Home / Geology / Biosphere


The biosphere is where living organisms are found on, above, and below the Earth’s surface. It is thus one large ecosystem characterized by biotic (living things), abiotic (non-living) factors, and energy working together as a single unit. Since the biosphere supports life on Earth, it distinguishes our planet from other planets in the solar system.

Several life forms are found to exist on Earth, from single-celled microorganisms to large, multicellular animals. Although it measures about 20 kilometers (12 miles) from the bottom to the Earth’s surface, most life exists from about 500 meters (1,640 feet) below the ocean’s surface to almost six kilometers (3.75 miles) above sea level.

The three main components that make up the biosphere are:

  1. Lithospheres (Earth’s crust)
  2. Hydrosphere (water)
  3. Atmosphere (air)

The term ‘biosphere’ (‘Bios’ means ‘life’ and ‘sphaira’ means sphere) was coined by geologist Eduard Suess in 1875. It is part of the five levels of organization in an ecosystem.

Origin of Biosphere

The biosphere is known to exist for 3.5 billion years. It is where life evolved from single-celled prokaryotes to the complex multicellular organisms found today.

Ancient prokaryotes, including algae and some bacteria, developed ways of utilizing the sun’s energy to produce food through photosynthesis. Photosynthetic organisms changed the biosphere from anoxic conditions to that now found, where there is a mixture of oxygen and other gases needed for the survival of living organisms.

Why is Biosphere Important

Makes Life Possible on Earth

All living organisms perform gas exchange to survive. Animals, including humans, take in oxygen gas from the atmosphere and breathe carbon dioxide back into the atmosphere. In contrast, plants use carbon dioxide to prepare food, releasing oxygen as a byproduct. In both cases, the biosphere interacts with the atmosphere.

When plants draw water from the soil, it interacts with the hydrosphere. The same happens when plants release water from the aerial parts of the plants during transpiration.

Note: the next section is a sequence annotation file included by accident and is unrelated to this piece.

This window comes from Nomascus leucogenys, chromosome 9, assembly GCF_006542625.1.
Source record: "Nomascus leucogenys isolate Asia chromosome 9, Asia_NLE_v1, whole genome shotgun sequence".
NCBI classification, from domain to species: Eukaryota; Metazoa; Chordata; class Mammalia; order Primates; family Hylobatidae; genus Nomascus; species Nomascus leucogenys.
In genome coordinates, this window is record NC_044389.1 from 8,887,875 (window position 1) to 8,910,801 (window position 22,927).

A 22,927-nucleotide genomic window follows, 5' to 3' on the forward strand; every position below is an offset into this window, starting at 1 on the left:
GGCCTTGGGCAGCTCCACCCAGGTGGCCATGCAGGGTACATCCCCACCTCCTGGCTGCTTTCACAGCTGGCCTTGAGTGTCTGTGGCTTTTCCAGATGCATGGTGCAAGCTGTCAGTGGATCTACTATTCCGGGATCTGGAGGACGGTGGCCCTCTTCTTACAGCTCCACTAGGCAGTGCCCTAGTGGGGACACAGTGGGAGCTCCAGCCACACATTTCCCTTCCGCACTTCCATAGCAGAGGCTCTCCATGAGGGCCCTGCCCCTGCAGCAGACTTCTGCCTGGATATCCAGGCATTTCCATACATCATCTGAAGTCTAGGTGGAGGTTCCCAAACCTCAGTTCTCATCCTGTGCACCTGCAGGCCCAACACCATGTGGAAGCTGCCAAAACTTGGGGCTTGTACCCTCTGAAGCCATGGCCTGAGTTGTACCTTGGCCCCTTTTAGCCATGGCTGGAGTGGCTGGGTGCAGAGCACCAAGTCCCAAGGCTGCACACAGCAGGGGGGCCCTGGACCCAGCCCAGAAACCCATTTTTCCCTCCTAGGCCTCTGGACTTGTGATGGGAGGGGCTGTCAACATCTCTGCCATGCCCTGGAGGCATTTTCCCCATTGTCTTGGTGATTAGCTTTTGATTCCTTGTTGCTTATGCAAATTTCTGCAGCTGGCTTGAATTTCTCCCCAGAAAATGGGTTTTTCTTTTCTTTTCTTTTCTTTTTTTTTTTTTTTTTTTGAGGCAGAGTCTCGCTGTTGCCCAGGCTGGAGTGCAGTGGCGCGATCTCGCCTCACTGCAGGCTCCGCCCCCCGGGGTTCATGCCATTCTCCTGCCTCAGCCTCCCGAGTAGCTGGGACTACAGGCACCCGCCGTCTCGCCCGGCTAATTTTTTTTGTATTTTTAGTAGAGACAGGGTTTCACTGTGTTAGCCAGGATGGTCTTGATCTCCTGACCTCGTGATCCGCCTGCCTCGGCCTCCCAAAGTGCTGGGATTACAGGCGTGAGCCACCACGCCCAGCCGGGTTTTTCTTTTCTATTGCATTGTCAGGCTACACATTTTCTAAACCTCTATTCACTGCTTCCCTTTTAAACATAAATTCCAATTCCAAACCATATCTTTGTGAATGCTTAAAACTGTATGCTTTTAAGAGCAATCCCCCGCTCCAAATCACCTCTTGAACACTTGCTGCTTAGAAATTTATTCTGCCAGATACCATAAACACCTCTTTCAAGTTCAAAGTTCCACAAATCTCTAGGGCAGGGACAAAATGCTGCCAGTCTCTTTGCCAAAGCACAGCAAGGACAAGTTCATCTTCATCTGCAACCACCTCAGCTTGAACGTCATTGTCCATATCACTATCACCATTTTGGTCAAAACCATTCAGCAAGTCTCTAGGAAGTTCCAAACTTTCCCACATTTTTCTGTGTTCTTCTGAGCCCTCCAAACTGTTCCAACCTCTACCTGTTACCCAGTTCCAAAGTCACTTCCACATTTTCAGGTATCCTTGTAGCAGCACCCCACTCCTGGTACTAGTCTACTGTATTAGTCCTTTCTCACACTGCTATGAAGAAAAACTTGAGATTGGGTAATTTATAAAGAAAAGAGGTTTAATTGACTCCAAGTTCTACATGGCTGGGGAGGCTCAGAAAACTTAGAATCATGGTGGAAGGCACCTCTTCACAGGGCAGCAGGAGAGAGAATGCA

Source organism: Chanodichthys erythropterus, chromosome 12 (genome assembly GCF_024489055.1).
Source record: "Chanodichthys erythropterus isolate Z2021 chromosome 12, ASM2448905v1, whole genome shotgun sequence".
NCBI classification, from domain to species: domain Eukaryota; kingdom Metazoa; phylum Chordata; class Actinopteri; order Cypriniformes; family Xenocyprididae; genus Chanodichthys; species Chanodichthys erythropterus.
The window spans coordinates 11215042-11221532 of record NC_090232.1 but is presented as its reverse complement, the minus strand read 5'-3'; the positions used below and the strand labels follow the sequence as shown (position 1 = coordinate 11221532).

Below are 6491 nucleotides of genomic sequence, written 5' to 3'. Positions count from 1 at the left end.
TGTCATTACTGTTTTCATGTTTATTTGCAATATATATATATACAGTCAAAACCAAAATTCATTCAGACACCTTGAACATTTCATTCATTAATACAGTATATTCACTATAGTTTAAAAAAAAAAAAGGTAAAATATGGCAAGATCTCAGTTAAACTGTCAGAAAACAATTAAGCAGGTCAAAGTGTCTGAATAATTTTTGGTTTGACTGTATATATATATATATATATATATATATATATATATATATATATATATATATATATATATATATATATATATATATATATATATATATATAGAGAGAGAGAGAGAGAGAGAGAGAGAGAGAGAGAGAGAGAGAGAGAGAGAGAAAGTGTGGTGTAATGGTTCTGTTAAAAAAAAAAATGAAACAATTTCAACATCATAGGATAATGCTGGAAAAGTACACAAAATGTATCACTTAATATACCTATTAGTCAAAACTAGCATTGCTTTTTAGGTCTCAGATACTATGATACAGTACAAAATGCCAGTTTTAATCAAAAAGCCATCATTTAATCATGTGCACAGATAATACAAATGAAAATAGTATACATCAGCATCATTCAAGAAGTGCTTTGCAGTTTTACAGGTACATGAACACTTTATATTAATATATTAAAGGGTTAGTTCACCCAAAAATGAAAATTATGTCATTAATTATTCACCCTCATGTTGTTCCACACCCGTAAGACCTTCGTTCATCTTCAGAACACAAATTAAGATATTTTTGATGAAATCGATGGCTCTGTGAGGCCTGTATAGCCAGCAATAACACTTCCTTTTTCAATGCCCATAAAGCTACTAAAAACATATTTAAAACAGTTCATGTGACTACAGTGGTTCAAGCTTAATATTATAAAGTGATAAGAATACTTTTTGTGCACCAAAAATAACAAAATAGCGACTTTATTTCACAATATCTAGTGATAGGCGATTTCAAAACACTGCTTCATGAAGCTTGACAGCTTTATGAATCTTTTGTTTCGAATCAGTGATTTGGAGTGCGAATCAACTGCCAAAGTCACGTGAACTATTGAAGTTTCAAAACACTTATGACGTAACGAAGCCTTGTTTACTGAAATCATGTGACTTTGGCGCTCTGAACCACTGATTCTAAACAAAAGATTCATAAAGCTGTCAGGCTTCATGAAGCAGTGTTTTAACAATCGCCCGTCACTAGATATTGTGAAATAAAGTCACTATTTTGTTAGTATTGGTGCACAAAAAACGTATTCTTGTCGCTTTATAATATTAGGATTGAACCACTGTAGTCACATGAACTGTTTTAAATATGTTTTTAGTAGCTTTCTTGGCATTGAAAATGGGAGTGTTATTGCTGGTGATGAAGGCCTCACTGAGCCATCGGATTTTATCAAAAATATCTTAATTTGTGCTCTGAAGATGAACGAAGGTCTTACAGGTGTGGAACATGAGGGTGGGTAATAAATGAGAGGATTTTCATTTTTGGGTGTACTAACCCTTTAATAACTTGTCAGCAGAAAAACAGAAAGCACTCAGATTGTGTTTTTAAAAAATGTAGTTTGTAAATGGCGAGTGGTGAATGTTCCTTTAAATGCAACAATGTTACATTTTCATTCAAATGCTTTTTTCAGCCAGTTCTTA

Recycling of Nutrients

All biogeochemical cycles, such as carbon, nitrogen, phosphorous, and sulfur, work on the same principle of interaction between the biosphere and atmosphere. The minerals are removed from the atmosphere, used by living organisms, returned to the Earth, and recycled back into the atmosphere. The same is true for the water cycle, which determines how water is distributed throughout the biosphere.

Develop Interdependency

The green plants produce food consumed by herbivores, the primary producers. The herbivores are then consumed by carnivores (meat-eating animals like lions and tigers) and omnivores (plant- and meat-eating animals like humans). The apex consumers, like hawks, feed on dead organisms. The decomposers mineralize the organic remains of plants and animals, thus recycling the nutrients back to nature. This interdependency among organisms makes the biosphere a self-supporting and automated system.

Examples of Biosphere Reserves on Earth

Biosphere reserves mainly aim at promoting sustainable development. They maintain a balanced relationship between people and nature.

Currently, there are 563 biosphere reserves on Earth. The first biosphere was established in Yangambi, Democratic Republic of Congo. It has 32,000 species of trees, including some endemic ones and several animals. It also supports activities like sustainable agriculture, hunting, and mining.

The most recent biosphere reserve is located in Yayu, Ethiopia. It promotes agriculture by cultivating coffee, honey, timber, and fruits.

Artificial Biospheres

Some artificial biosphere reserves are built to study ecosystems and their potential for supporting life outside the Earth. Artificial biospheres also include spacecraft and terrestrial laboratories like:

  • Biosphere 2 in Arizona and the United States
  • BIOS-1, BIOS-2 and BIOS-3 in Siberia
  • Biosphere J in Japan
  • Micro-Ecological Life Support System Alternative in Spain

How Do Humans Affect the Biosphere

As part of the biosphere, humans hold just 0.01% of Earth’s biomass, although it has dramatic impacts.

For example, the balance of oxygen and carbon dioxide needs to be maintained within an ecosystem. However, human activities like burning fossil fuels such as coal and natural gas disrupt it. Oil spills and industrial wastes also disturb the balance of the hydrosphere.

Physical processes like volcanicity, wildfire, and tectonic movement also affect the biosphere. Sometimes, a change in the climate, such as an increase or decrease in temperature, cause natural events like migrations to happen, thus affecting the biosphere.

Activities such as mining help the biosphere to interact with the geosphere. The decomposition of dead organic matter leads to fossilization, from which humans extract fossil fuels.

Thus, the biosphere’s future depends on how we interact with the surroundings as part of an automated system to maintain a condition that allows life to thrive.

Article was last reviewed on Monday, March 6, 2023

Leave a Reply

Your email address will not be published.